No, they will not be able to carry any anti-ship capability until the Block 4 software has been installed and only externally for the B, the A can carry two internally. 2025 at the earliest seems to be the timeframe. Could you enlighten us as to what missiles will be available for it by 2021 that fits inside the B? Japan inks deal with Kongsberg for F-35 standoff missile. “According to Kongsberg, the JSM is the only long-range missile that can be used against ship and land targets and also be carried internally in the F-35, the latter feature enabling… Read more »

Nigel Collins
Nigel Collins
8 months ago
Reply to  Ron5

And as you so rudely pointed out to me in another thread today Ron 5, you appear to have gone off the topic as well?

“This has absolutely nothing to do with the article. Just a childish rant.”

https://ukdefencejournal.org.uk/f-35-alis-logistic-system-to-be-replaced/#comment-488789

Mr Bell
Mr Bell
8 months ago
Reply to  Nigel Collins

I am sure the USA would loan us a few of their Vincennes class Aegis cruisers, they have 13 in reserve but they are still very very powerful warships.

Nigel Collins
Nigel Collins
8 months ago
Reply to  Mr Bell

Exactly Mr Bell,

And I’m sure other NATO allies would be able to fill in the gaps too.
Get as many in for refit as possible, in the shortest possible timeframe.

Mr Bell
Mr Bell
8 months ago
Reply to  Nigel Collins

Nigel, what you advocate makes total sense, spend 20 or 30 million more per ship and give them 18-24 mk41 vl silos. Quad packed ER sea captor or NSMs, Tomahawk or LRASM and these ships will emerge as true multi role combatants.
We have to make the most of the few precious warships we have, therefore arm them to the teeth.
Also this story shows that the “fitted for but not with” BS is just rubbish. Never going to be fitted, haven’t got enough money to properly equip and arm our armed forces.
Embarrassing state of affairs

Nigel Collins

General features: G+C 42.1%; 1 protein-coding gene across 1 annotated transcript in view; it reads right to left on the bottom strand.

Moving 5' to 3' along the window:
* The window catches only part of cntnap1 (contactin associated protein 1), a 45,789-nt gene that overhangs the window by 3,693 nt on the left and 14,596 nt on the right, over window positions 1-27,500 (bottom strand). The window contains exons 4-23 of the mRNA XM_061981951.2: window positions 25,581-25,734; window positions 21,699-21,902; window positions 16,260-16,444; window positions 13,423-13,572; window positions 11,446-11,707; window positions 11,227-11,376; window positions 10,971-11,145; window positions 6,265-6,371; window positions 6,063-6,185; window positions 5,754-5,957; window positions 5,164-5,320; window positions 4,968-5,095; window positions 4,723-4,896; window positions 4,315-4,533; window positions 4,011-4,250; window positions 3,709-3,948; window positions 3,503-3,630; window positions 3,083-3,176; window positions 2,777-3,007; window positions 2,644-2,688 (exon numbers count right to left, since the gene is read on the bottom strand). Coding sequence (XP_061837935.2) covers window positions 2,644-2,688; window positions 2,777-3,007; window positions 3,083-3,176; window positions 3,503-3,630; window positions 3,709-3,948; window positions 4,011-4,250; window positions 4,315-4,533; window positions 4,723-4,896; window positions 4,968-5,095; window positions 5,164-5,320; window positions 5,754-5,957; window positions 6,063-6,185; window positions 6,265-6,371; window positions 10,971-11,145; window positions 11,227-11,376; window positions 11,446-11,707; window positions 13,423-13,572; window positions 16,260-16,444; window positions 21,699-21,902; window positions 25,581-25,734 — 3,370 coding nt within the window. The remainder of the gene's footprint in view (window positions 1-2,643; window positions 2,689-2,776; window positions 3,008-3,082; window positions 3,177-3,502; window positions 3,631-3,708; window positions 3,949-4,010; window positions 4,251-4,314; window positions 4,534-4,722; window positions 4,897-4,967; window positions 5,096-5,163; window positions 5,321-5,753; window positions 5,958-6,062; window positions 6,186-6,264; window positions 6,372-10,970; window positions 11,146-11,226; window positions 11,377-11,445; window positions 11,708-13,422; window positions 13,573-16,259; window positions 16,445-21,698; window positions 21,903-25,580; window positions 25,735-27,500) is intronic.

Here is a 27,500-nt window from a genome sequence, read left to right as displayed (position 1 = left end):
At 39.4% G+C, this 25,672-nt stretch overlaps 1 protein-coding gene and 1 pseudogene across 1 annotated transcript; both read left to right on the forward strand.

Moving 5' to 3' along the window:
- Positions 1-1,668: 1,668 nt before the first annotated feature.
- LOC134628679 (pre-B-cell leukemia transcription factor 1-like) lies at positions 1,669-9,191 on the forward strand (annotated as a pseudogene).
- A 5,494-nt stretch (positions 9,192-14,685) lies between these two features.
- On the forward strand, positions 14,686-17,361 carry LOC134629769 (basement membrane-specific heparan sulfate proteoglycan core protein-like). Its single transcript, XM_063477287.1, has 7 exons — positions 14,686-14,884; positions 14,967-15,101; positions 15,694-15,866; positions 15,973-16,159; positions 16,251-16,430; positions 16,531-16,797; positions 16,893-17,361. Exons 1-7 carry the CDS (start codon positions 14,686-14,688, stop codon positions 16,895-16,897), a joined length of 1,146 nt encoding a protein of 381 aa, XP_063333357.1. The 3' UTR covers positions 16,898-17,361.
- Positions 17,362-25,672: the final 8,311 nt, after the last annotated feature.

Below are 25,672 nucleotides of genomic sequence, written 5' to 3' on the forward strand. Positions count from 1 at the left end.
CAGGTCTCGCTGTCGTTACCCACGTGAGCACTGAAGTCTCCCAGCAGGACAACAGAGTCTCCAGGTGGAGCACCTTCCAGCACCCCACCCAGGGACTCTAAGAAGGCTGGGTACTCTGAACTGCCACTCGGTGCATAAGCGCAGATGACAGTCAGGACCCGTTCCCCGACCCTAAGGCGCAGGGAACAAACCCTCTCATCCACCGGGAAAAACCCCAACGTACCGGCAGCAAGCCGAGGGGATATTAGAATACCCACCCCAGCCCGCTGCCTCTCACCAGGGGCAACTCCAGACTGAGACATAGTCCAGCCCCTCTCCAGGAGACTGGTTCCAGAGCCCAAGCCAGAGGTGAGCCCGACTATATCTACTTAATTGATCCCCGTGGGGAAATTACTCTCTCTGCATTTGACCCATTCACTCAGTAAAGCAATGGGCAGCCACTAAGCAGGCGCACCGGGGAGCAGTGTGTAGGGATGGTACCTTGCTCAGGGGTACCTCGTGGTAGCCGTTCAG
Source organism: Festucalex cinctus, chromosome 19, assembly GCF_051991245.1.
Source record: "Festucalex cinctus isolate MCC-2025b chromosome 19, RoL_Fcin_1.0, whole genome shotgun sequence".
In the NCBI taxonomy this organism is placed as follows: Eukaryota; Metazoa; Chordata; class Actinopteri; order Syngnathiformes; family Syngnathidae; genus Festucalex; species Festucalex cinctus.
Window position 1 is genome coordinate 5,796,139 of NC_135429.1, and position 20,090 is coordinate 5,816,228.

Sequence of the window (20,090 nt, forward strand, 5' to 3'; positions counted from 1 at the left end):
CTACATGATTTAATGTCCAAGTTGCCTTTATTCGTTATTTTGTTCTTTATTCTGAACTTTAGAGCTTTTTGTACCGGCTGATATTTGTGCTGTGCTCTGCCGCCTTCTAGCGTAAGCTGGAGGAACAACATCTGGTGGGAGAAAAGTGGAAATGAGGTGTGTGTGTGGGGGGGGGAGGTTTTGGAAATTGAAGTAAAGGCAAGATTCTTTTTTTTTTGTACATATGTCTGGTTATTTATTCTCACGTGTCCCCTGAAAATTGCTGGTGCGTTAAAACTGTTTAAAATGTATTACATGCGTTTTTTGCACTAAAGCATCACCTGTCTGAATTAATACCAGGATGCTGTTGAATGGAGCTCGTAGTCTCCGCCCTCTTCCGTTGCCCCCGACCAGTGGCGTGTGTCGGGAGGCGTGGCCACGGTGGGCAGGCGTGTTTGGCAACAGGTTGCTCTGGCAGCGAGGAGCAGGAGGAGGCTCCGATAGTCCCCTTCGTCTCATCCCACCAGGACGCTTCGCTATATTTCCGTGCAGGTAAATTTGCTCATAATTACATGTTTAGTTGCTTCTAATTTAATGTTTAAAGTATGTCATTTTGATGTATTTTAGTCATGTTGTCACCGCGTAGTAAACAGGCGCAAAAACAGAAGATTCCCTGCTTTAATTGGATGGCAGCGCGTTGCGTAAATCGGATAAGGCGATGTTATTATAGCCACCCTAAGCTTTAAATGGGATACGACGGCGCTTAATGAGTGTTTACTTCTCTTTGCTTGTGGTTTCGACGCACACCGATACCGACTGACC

Nigel Collins
8 months ago
Reply to  Mr Bell

Agreed.

julia
julia
8 months ago

hello

julia
julia
8 months ago

helloio

andy reeves
andy reeves
8 months ago

they better get a move on, not put them in Clyde yards, or they’ll not be done by 2030

Paul T
Paul T
8 months ago

On a more relevant note I wonder if there would be any savings or advantages in swapping the WR21 GT’s for MT30’s ?.

Ron
Ron
8 months ago
Reply to  Paul T

Apart from the cost the MT 30 is a better turbine, used in the fleet now and the T26, lighter generates more power. I don’t know about the gearing system if there is one. It would to me make sense to rebuild the complete engine room of the T45 to the new T26 standard. The ships dimentions are almost the same. In the short term it will be more expensive but in the long term it should be possible to reclaim the investment. There are only six ships in the world with the WR21 and RR no longer sells the… Read more »

Gunbuster
Gunbuster
8 months ago
Reply to  Ron

Nothing in a warship despite everyone wishing it was , is plug and play.
A new GT would néed new pipework. A new module. New wiring. Possibly new down takes and up takes. A new control system and electronics and software for the Machinery Control System.

On a 45 gearing isn’t an issue as the drive is electric. Weight changes affecting stability, fuel capacity and range would all be affected.

The MOD for the new diesels is big enough… Changing out the GT would take as long and by the time it was done the vessels would be paying off.

Ron
Ron
8 months ago
Reply to  Gunbuster